Bert Vergez and Yuri Borisov being probed over US helicopter project
Ex-US army officer and Russian entrepreneur being investigated over anti-terror programme
The ties between a former US army colonel and a Russian entrepreneur are central to a criminal investigation into a programme that supplies American allies with Russian helicopters.
United States federal agents are examining why an obscure defence department acquisition office that was run by former colonel Bert Vergez repeatedly championed Yuri Borisov's companies despite their dismal record on a prior contract to refurbish Mi-17 aircraft, according to interviews and documents.
When Borisov insisted on being paid millions of dollars extra for overhaul work his companies were late on, Vergez supported him.
When Borisov sought a new multimillion-dollar helicopter overhaul contract, it was Vergez's office that approved the deal.
When auditors from the Pentagon inspector general's office were uncovering signs of illegal activity, it was Vergez who backed a plan to install new engines on Mi-17s bound for Afghanistan, in an arrangement that promised millions of dollars in revenue for Borisov.
Borisov's companies, AviaBaltika Aviation and Saint Petersburg Aircraft Repair, are still technically eligible to receive US contracts. The inspector general's audit recommended that the army debar or suspend them, but nothing has happened more than a year later.
The FBI and defence criminal investigative service are leading the inquiry. Vergez, 48, spent 25 years in uniform before retiring from service. In 2001, he was assigned to the command that manages the aviation budget.
Born in 1956, Borisov served in the Soviet military for 10 years and launched his aviation companies in the early 1990s. AviaBaltika is based in Kaunas, Lithuania. Saint Petersburg Aircraft Repair, better known as Sparc, operates from Russia.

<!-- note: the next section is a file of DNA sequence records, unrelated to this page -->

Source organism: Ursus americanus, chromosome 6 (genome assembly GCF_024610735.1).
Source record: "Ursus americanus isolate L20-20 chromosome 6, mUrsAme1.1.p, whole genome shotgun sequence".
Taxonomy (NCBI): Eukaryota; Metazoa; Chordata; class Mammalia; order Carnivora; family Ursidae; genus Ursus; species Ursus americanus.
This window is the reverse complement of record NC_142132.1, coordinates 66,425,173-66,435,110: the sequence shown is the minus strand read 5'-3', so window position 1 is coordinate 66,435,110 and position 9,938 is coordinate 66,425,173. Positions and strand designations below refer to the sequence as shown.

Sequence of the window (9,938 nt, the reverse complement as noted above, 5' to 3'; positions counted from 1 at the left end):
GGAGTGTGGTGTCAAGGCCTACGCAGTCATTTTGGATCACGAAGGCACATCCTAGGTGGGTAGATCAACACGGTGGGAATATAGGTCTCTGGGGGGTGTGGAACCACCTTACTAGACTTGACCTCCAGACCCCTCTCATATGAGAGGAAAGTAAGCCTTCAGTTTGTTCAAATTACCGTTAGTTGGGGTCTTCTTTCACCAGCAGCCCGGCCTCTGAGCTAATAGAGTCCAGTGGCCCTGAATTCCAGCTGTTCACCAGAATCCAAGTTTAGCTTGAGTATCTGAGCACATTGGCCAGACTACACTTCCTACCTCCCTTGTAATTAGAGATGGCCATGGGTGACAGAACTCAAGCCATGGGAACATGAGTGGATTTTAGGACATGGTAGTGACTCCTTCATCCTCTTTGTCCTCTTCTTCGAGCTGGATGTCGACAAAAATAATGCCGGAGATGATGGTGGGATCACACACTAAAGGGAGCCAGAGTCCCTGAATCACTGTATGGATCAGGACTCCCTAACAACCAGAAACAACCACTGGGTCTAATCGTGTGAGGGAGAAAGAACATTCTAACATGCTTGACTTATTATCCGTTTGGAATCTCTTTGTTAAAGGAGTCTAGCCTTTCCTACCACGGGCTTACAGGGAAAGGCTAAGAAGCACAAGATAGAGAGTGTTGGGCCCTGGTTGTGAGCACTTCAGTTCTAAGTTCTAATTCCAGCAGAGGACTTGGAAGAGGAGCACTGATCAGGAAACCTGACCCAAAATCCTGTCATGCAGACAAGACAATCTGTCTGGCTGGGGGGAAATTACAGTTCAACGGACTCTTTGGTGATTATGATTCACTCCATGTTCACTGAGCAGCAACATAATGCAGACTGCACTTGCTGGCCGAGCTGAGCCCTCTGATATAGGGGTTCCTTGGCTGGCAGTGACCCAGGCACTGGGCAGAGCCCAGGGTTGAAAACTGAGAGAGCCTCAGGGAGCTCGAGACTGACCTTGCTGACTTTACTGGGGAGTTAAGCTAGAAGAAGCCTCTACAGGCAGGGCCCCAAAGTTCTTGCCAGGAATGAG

In Lithuania, Borisov is known for his flamboyant lifestyle and a scandal that led to the impeachment in 2004 of Lithuania's president, Rolandas Paksas. Paksas was unseated after Borisov, his campaign's top backer, was linked to Russian gangsters.
No charges were laid against Borisov, but the US embassy in Lithuania kept a close eye on him and his businesses. Tom Kelly, then the embassy's deputy chief of mission, called AviaBaltika "infamous" in a cable published by the Wikileaks website.
AviaBaltika and Sparc were employed to overhaul 10 Mi-17 helicopters, part of the US strategy to defeat al-Qaeda and other extremist groups. The Pentagon has acquired dozens of new and used Mi-17s to give to Iraq, Afghanistan, Pakistan and other countries to fight terrorism.
But Borisov's companies ran into trouble. A US$38 million job to refurbish the Mi-17s ballooned to more than US$64 million and helicopter delivery dates were missed, according to the Pentagon inspector general's audit.
Government contracting officers kept paying the bills for what auditors described as unquestioned and unnecessary costs.
Jonas Bazaras, AviaBaltika's commercial director, said that the audit's findings "are not consistent with the reality", but declined to comment further.